Nasal infection with rhinosporidiosis is thought to be due to the organisms present in the polluted water or soil entering through the traumatized mucous membrane.[9],[10] However, no organisms have been detected in the water or soil.[9] The disease was found to be common in paddy workers.[9] Others have described it in purely urban populations.[15] Whatsoever may be the primary source of infection, it is not clear why traumatised nasal mucosa is more suscep­tible to infection than skin, which covers a much larger surface area and is more prone to direct trauma in the labourers.

Cutaneous lesions in rhinosporidiosis are usually exuberant and may be confused with malignant ulcers. The lesions begin as tiny papules which later develop into wart-like growths. The surface is usually crenated and as the growths become bigger, some of these ulcerate and develop secondary infection. Only occasionally do they become pedunculated.[9]

The treatment of choice in primary cutaneous rhinosporidiosis is surgical excision including a zone of the surrounding normal skin. The exact width of the normal skin to be excised is arbitrary and long term follow-ups are needed to assess the risk of local recurrence. Dapsone has been tried occasionally and found to yield a good response in both the nasal and the cutaneous lesions.[16],[17],[18]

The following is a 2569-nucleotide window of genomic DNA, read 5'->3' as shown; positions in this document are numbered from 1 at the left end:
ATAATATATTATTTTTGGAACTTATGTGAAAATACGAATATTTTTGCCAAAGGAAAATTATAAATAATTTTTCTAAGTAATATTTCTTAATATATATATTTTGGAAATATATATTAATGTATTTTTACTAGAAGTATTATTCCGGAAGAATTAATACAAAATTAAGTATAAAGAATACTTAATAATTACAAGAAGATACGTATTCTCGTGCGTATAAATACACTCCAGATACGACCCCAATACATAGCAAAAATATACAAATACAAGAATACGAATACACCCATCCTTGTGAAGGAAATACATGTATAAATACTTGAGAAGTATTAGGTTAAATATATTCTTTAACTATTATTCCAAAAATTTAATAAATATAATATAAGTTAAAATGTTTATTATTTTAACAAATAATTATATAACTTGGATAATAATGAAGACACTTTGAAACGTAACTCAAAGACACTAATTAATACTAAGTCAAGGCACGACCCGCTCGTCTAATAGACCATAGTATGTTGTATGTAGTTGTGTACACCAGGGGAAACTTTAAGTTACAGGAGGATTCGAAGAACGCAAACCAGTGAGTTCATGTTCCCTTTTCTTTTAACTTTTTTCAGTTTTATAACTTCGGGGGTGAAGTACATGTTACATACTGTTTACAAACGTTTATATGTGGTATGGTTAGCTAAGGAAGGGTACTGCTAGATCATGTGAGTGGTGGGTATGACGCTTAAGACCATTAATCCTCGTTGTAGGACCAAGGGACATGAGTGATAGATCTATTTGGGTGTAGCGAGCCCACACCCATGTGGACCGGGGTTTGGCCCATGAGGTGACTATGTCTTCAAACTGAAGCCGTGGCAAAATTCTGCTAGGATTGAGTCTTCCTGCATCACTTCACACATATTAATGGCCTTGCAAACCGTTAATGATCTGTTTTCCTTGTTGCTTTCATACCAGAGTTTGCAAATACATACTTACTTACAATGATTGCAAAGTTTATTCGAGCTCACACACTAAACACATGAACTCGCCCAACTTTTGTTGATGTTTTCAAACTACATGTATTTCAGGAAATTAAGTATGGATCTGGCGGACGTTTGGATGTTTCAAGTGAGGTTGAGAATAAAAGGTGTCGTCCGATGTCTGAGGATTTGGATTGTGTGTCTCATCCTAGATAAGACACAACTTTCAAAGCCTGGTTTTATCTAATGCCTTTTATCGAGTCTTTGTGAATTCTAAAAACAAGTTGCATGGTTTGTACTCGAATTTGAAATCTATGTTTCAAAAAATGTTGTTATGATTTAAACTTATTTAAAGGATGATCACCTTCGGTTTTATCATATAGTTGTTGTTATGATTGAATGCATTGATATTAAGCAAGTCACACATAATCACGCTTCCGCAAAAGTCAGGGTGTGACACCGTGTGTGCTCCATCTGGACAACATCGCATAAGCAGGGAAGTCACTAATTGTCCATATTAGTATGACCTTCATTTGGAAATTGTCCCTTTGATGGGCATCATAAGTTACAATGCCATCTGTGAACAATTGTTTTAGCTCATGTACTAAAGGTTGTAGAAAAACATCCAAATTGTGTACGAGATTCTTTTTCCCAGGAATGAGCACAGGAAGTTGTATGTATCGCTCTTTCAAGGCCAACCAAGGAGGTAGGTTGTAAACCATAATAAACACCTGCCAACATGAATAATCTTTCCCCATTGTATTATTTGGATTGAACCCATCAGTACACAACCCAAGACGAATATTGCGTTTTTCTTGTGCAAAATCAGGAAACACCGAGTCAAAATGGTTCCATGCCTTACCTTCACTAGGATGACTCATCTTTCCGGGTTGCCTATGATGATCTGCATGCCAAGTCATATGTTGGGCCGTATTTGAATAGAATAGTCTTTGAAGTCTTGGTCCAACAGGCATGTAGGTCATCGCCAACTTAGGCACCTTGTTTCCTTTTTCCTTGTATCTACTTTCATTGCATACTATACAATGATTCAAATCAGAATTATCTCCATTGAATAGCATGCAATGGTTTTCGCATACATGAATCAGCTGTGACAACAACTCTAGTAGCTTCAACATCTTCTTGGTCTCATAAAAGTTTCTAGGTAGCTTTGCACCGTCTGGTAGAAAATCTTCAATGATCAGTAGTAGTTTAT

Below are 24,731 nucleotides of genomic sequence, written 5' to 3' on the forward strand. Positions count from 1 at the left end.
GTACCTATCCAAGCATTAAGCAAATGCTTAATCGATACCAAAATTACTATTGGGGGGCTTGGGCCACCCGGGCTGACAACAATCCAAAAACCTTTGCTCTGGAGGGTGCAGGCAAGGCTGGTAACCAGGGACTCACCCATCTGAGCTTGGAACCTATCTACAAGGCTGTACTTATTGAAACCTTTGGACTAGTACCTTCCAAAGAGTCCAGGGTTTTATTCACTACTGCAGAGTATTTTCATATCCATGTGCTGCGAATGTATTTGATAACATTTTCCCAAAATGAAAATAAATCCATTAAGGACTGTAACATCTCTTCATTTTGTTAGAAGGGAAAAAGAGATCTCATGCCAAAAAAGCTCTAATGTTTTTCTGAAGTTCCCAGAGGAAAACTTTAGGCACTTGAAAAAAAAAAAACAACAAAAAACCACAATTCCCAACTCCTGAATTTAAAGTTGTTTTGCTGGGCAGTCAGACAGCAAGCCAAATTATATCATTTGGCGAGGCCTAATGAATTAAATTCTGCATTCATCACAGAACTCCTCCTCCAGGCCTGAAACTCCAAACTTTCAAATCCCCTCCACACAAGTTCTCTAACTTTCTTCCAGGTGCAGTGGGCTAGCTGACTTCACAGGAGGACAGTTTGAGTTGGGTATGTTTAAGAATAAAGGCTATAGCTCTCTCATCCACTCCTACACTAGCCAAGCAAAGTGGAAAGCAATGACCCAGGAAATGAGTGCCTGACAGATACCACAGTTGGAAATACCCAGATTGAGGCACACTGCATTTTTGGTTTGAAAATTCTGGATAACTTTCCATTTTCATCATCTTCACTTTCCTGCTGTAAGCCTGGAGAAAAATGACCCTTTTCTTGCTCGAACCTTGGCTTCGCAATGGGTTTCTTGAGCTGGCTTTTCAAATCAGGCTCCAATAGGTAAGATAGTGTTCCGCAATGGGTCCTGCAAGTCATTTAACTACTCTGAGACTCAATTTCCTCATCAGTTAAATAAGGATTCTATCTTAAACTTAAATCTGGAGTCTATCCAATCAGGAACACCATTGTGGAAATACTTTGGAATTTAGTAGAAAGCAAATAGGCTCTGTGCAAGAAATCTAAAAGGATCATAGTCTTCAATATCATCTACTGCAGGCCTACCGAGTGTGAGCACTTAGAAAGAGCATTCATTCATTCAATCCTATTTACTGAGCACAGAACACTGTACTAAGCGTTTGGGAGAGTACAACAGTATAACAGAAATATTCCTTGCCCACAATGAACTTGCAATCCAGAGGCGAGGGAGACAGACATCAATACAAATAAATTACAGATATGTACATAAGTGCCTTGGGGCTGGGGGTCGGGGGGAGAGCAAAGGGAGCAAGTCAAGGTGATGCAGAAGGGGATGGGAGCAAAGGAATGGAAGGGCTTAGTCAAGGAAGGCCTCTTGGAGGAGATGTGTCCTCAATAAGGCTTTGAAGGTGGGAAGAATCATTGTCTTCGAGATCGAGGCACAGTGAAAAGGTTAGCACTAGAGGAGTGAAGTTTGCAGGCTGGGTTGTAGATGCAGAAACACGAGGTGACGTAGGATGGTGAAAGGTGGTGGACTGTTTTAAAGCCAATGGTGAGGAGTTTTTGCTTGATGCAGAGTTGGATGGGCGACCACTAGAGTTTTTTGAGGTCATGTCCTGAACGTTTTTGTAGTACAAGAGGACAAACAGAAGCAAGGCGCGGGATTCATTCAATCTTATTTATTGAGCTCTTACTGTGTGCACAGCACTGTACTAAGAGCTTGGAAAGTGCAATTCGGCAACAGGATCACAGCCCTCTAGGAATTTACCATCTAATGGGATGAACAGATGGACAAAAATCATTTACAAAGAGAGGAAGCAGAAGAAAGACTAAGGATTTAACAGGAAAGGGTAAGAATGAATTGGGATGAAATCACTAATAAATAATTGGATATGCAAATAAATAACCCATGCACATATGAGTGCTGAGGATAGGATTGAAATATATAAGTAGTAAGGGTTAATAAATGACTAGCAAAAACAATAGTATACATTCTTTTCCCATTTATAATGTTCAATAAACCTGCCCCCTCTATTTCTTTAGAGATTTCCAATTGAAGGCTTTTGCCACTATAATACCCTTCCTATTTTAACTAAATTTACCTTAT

References Top

1.Dhayagude RG : Unusual rhinosporidial intection in man, Ind Med Gaz, 1941; 76 : 513-515.  Back to cited text no. 1    
2.Cherian PV and Satyanarayana C : Rhinospori­ disosis, Ind J Otolaryngol, 1949; 1 : 15-19.  Back to cited text no. 2    
3.Purandare NM and Dcoras SM : Rhinosporidiosis in Bombay, Ind J Med Sci, 1953; 7 : 103-110.  Back to cited text no. 3    
4.Reddi DB : Rhinosporidiosis (a review based on the study of 156 biopsies). Antiseptic. 1954; 51 702-711.  Back to cited text no. 4    
5.Coutinho EM : Rhinosporidiose: estudo anatomo­patologico de 4 cases, Ann Fac Med Univ Recife, 1955; 15 : 41-46 (Quoted by 9).  Back to cited text no. 5    
6.Sharma KD, Junnarkar RV and Agarwal S Rhinosporidiosis, J Ind Med Assoc, 1962: 38 640-642.  Back to cited text no. 6